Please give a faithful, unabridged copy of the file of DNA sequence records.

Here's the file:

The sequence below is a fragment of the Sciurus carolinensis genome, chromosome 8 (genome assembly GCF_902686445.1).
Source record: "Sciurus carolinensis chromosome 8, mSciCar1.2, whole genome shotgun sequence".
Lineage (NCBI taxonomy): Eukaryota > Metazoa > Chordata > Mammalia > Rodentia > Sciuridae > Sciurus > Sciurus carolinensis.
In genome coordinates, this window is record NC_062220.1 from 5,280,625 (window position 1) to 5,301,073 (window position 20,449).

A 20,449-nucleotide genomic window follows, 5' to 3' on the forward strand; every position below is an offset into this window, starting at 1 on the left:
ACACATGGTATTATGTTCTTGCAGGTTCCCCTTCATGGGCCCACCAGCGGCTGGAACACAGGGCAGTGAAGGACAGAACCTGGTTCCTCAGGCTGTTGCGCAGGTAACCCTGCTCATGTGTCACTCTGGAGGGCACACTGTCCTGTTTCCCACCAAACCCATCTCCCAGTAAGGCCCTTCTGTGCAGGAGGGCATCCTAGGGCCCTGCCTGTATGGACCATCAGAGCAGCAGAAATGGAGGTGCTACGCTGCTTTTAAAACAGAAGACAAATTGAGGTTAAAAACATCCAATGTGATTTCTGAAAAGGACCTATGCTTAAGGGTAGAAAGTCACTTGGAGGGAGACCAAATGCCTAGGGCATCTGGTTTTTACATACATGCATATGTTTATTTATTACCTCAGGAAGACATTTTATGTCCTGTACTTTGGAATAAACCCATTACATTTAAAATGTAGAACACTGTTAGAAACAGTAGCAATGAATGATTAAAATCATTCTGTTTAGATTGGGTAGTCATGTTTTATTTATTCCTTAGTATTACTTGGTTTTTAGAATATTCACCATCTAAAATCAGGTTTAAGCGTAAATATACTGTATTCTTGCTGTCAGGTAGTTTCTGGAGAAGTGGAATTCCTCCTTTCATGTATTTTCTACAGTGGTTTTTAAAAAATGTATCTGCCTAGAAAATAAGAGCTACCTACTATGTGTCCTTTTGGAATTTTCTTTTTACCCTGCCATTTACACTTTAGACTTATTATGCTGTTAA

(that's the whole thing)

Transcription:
The sequence below is a fragment of the Sciurus carolinensis genome, chromosome 8 (genome assembly GCF_902686445.1).
Source record: "Sciurus carolinensis chromosome 8, mSciCar1.2, whole genome shotgun sequence".
Lineage (NCBI taxonomy): Eukaryota > Metazoa > Chordata > Mammalia > Rodentia > Sciuridae > Sciurus > Sciurus carolinensis.
In genome coordinates, this window is record NC_062220.1 from 5,280,625 (window position 1) to 5,301,073 (window position 20,449).

A 20,449-nucleotide genomic window follows, 5' to 3' on the forward strand; every position below is an offset into this window, starting at 1 on the left:
ACACATGGTATTATGTTCTTGCAGGTTCCCCTTCATGGGCCCACCAGCGGCTGGAACACAGGGCAGTGAAGGACAGAACCTGGTTCCTCAGGCTGTTGCGCAGGTAACCCTGCTCATGTGTCACTCTGGAGGGCACACTGTCCTGTTTCCCACCAAACCCATCTCCCAGTAAGGCCCTTCTGTGCAGGAGGGCATCCTAGGGCCCTGCCTGTATGGACCATCAGAGCAGCAGAAATGGAGGTGCTACGCTGCTTTTAAAACAGAAGACAAATTGAGGTTAAAAACATCCAATGTGATTTCTGAAAAGGACCTATGCTTAAGGGTAGAAAGTCACTTGGAGGGAGACCAAATGCCTAGGGCATCTGGTTTTTACATACATGCATATGTTTATTTATTACCTCAGGAAGACATTTTATGTCCTGTACTTTGGAATAAACCCATTACATTTAAAATGTAGAACACTGTTAGAAACAGTAGCAATGAATGATTAAAATCATTCTGTTTAGATTGGGTAGTCATGTTTTATTTATTCCTTAGTATTACTTGGTTTTTAGAATATTCACCATCTAAAATCAGGTTTAAGCGTAAATATACTGTATTCTTGCTGTCAGGTAGTTTCTGGAGAAGTGGAATTCCTCCTTTCATGTATTTTCTACAGTGGTTTTTAAAAAATGTATCTGCCTAGAAAATAAGAGCTACCTACTATGTGTCCTTTTGGAATTTTCTTTTTACCCTGCCATTTACACTTTAGACTTATTATGCTGTTAA